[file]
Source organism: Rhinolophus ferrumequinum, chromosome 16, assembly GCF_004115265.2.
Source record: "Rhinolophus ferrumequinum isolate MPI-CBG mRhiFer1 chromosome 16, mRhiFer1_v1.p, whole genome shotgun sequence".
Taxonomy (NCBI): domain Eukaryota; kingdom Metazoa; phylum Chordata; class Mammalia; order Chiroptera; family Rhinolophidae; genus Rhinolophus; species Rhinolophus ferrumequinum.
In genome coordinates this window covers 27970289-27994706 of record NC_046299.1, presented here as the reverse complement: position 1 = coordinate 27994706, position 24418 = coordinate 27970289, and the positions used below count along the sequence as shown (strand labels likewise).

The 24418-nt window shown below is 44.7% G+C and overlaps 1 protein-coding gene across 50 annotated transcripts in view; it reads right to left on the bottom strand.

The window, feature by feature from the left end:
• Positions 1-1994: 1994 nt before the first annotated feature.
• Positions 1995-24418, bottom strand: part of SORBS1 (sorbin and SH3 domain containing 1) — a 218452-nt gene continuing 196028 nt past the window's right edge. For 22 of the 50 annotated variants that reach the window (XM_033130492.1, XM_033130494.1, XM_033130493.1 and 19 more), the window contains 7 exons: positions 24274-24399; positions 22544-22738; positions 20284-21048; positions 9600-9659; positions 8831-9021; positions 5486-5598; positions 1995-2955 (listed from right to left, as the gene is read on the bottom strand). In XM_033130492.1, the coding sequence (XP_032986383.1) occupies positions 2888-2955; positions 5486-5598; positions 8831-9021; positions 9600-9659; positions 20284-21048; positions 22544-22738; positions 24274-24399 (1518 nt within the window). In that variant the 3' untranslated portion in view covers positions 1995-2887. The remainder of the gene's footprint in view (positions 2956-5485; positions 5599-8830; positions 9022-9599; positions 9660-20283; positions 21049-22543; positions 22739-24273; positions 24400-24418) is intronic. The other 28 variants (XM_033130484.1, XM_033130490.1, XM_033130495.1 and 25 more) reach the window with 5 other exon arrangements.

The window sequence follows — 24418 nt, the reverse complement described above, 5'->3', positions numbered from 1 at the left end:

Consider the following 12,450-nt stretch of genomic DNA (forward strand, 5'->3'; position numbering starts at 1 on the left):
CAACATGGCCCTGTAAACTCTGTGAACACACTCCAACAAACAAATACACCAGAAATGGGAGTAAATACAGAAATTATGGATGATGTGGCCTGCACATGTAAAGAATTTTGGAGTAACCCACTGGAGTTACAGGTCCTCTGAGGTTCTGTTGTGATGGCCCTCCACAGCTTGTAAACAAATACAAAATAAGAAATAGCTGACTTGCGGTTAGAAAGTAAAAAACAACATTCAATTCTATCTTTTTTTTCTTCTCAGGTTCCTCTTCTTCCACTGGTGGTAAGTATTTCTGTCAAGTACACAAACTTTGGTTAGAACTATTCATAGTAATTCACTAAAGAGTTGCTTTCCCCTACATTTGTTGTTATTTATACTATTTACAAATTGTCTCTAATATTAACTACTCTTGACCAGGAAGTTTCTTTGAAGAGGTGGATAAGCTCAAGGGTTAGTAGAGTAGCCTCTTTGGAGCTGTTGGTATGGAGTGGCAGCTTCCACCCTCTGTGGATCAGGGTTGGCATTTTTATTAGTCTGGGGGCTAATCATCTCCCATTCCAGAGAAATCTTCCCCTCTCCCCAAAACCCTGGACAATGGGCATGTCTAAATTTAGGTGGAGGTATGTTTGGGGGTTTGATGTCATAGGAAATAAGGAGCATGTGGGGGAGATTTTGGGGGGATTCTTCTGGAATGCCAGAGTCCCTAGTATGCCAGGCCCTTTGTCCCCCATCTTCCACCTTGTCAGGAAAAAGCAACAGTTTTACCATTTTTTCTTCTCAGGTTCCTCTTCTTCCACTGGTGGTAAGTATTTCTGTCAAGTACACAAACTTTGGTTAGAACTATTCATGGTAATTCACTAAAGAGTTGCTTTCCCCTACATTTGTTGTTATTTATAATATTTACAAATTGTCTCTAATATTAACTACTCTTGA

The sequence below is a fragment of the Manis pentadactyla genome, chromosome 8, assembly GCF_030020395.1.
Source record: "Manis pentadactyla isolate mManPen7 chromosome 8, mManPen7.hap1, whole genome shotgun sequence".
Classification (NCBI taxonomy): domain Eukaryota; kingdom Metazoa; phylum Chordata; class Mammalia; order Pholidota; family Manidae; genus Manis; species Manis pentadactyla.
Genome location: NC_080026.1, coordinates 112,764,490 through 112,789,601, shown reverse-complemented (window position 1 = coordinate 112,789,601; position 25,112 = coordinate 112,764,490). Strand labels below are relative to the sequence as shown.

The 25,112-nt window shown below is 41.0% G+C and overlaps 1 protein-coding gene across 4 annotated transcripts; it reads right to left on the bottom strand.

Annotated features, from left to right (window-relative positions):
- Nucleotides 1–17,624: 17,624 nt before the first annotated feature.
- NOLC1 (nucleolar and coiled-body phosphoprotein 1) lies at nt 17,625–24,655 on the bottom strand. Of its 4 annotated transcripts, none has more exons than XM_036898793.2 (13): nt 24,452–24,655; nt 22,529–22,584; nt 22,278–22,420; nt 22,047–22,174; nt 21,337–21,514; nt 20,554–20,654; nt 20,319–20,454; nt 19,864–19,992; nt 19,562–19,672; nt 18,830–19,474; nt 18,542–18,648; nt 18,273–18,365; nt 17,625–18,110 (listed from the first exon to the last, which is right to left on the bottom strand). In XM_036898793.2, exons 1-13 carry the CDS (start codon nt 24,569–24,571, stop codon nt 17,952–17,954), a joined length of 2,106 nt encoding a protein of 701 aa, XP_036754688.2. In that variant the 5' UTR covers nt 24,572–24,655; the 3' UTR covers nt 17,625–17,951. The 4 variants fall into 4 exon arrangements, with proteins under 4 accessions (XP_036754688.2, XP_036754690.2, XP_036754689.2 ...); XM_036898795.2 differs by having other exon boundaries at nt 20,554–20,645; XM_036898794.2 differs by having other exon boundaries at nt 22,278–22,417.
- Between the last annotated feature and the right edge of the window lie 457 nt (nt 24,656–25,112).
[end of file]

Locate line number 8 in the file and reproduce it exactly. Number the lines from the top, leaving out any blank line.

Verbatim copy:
• Positions 1995-24418, bottom strand: part of SORBS1 (sorbin and SH3 domain containing 1) — a 218452-nt gene continuing 196028 nt past the window's right edge. For 22 of the 50 annotated variants that reach the window (XM_033130492.1, XM_033130494.1, XM_033130493.1 and 19 more), the window contains 7 exons: positions 24274-24399; positions 22544-22738; positions 20284-21048; positions 9600-9659; positions 8831-9021; positions 5486-5598; positions 1995-2955 (listed from right to left, as the gene is read on the bottom strand). In XM_033130492.1, the coding sequence (XP_032986383.1) occupies positions 2888-2955; positions 5486-5598; positions 8831-9021; positions 9600-9659; positions 20284-21048; positions 22544-22738; positions 24274-24399 (1518 nt within the window). In that variant the 3' untranslated portion in view covers positions 1995-2887. The remainder of the gene's footprint in view (positions 2956-5485; positions 5599-8830; positions 9022-9599; positions 9660-20283; positions 21049-22543; positions 22739-24273; positions 24400-24418) is intronic. The other 28 variants (XM_033130484.1, XM_033130490.1, XM_033130495.1 and 25 more) reach the window with 5 other exon arrangements.